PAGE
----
There is, it seems, a pretty clear relationship here – the correlation coefficient is 0.64 – and we have a very clear answer to Thaddeus’ poser – democracy is only a fig leaf for some of the nastier aspect of human prejudice if your working definition of a democracy is limited to ‘has some sort of elections’. There is more to democracy than just having an electoral process of some description and what is very noticeable here is that by far the best guarantor of LGBT civil liberties is, as you might well expect, a robust liberal democracy with all the trimmings; political pluralism, free and fair elections, civil rights enacted in law, press freedom, etc.
Of the 26 countries categorised as full democracies by the EIU, only one treats homosexuality as a criminal offence – Mauritius – with only two others lagging noticeably behind the rest; South Korea and Japan.
As for those countries in this dataset in which homosexuality is treated as criminal offence (68), Africa remains the major blot on the global civil rights landscape (42), followed by the Middle East and Asia (21) and Central and South America, including the Caribbean (5), although this last figure would be considerably higher but for the exclusive of number of Caribbean island states from the dataset as these were not included in the EIU democracy index.
Sadly, there is very clear ethno-religious divide here, with African, African-Caribbean and Islamic states being by far the worst offenders and although local culture and history is likely have a significant part to play, I think this graph rather nicely illustrates one of the major causes of this divide:
This time we’re looking at relationship between LGBT civil rights and the secularity/religiosity of different societies, based on data compiled by Gallup in 2009. We’re using a slightly smaller dataset (n=141) in which countries are ranked using a quick and dirty ‘secularity index’ derived from Gallup’s dataset by dividing the percentage of the population who consider religion to be important to their every day life by the percentage who see it as important. It’s a somewhat crude measure but nicely illustrative of the problem – religious homophobia – and again, the correlation is pretty strong (0.71). In fact, if you combine the Democracy and secularity index into a single index by adding them together and dividing by two, the correlation with the LGBT civil rights index becomes even stronger (0.78).
Religiosity goes firmly hand in hand with state-sponsored homophobia – who’d have thunk it – and as this next graph demonstrates, it not just LGBT rights that suffer in societies in which religion manages to gain the upper hand:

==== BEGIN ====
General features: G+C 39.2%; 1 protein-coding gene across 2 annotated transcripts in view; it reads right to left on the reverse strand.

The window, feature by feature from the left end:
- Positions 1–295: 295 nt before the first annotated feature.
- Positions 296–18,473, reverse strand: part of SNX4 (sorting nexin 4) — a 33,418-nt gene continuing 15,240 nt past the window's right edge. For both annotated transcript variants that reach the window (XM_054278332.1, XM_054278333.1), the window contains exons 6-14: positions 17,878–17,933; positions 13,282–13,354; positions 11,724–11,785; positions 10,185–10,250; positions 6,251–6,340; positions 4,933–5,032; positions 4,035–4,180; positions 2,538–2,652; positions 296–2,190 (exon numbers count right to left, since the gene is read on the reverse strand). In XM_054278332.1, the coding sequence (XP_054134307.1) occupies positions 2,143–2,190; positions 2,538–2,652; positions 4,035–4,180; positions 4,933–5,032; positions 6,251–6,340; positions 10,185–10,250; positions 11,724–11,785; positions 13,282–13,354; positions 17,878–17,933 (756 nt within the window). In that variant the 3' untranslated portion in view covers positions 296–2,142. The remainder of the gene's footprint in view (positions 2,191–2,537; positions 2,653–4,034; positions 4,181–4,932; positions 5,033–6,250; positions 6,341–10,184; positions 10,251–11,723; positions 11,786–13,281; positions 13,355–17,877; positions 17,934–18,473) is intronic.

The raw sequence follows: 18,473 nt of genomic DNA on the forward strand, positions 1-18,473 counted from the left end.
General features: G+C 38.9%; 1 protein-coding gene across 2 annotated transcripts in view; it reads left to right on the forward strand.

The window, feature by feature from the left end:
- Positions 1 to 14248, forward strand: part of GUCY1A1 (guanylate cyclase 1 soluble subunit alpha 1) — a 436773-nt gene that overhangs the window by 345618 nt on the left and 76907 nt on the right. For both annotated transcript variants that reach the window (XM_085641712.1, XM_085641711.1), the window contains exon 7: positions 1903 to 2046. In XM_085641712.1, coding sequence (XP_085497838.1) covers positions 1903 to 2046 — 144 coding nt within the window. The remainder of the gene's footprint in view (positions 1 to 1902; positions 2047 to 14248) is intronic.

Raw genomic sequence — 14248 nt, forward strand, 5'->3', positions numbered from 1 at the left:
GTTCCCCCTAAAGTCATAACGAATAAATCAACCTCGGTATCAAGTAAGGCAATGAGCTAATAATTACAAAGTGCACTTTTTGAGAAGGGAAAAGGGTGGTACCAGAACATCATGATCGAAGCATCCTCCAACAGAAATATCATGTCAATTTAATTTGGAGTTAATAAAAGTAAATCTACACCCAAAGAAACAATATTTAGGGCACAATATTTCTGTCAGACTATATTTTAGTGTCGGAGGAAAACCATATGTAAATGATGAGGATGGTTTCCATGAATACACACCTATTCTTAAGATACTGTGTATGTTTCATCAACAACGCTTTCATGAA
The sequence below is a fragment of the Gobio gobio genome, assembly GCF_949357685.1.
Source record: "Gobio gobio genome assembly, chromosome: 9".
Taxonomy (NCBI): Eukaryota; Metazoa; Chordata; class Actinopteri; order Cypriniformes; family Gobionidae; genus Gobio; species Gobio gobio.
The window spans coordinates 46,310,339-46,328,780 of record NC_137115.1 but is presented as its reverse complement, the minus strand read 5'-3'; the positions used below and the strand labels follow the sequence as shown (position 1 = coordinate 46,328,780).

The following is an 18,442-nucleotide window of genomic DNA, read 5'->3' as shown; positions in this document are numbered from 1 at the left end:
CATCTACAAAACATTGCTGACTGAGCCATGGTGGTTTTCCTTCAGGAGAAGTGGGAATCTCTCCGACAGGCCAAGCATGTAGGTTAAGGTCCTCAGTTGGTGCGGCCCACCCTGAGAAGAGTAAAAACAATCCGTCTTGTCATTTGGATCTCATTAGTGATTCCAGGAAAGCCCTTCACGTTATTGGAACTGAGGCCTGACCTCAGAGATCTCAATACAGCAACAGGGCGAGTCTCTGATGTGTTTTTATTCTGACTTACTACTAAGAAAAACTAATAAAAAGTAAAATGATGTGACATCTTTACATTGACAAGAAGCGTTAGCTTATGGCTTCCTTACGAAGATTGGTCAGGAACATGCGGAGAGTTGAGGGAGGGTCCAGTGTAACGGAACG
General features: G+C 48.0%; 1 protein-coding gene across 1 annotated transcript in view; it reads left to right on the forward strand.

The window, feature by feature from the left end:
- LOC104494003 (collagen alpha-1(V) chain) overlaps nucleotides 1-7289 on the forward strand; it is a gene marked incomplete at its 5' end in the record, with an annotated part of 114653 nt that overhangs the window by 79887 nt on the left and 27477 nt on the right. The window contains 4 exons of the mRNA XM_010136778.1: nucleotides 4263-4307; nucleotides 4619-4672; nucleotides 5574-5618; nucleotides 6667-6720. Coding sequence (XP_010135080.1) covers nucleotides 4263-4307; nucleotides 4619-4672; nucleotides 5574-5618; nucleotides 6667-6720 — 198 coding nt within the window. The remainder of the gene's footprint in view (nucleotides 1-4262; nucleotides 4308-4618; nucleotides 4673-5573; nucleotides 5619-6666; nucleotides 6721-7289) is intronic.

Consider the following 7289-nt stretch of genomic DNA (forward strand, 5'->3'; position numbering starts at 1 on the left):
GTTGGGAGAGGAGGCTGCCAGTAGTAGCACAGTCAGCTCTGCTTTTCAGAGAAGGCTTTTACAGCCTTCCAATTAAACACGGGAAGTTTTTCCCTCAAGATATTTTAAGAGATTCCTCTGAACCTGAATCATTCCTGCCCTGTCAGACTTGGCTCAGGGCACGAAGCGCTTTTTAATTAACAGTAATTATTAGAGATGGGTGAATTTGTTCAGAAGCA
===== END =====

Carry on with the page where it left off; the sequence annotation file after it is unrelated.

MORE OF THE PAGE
Again, there is a pretty string correlation between secularity and democracy and, of course, between religiosity and authoritarianism, even allowing for the small cluster of outliers in darker area towards the bottom-right of the graph, which you won’t be surprised to find includes Russia, Cuba, Vietnam and several states that were formerly a part of the Soviet Union. The correlation between secularity and democracy is, again, reasonably strong (0.62) and if we takes things a stage further by removing the lingering effects of communism, which arguably shares enough basic characteristics with religion to be considered a kind of non-theistic religion, then the correlation strengthens to 0.73.
So, the moral of the story is that if you’re after a fig leaf for some of the nastier aspects of human prejudice, then nothing comes close to a hefty dose of That Old Time Religion, but if its civil right and liberties and a robust, fully-functional democracy you’re after then its best to keep all the god-bothering to a minimum and at a safe distance from government.
If you’re how dear old Blighty is doing in all this then wonder no more.
On the EIU’s Democracy Index for 2010, the UK ranked 21st and was classified as a full democracy – in terms of individual domains, we did very well for our electoral process and political pluralism and for civil liberties, but were somewhat let down by the scores for the functioning of government and, in particular, political participation, where our low electoral turn-outs are rather hurting our overall score.
It’s also rather than the Greeks (30th), Italians (31st) and the French (33rd) all of of which were categorised as flawed democracies – Greece and Italy lost a fair bit of ground with a poor score for the functioning of government, leaving bears shitting in the woods all over Europe, while deficiencies in France’s political culture saw them take a considerable hit largely, one suspects, due to the impact that the country’s notoriously pernicious privacy laws have on press freedom.
On my own LGBT Civil Rights, the UK rolled in at a very pleasing 6th place, although we will, with any luck, be moving up to joint first with The Netherlands, Sweden, Norway, Spain and – believe it or not – South Africa, just as soon as the government gets around to legalising same-sex marriage.
And, so far as my quick and dirty assessment of secularity/religiosity goes, the UK is currently the 7th most secular nation on the planet, behind Sweden, Estonia, Norway, Denmark, Czech Republic and Japan, so that not bad going either.
In troubled times, its also nice to be reminded that, for all its flaws, the UK isn’t such a bad place to live after all.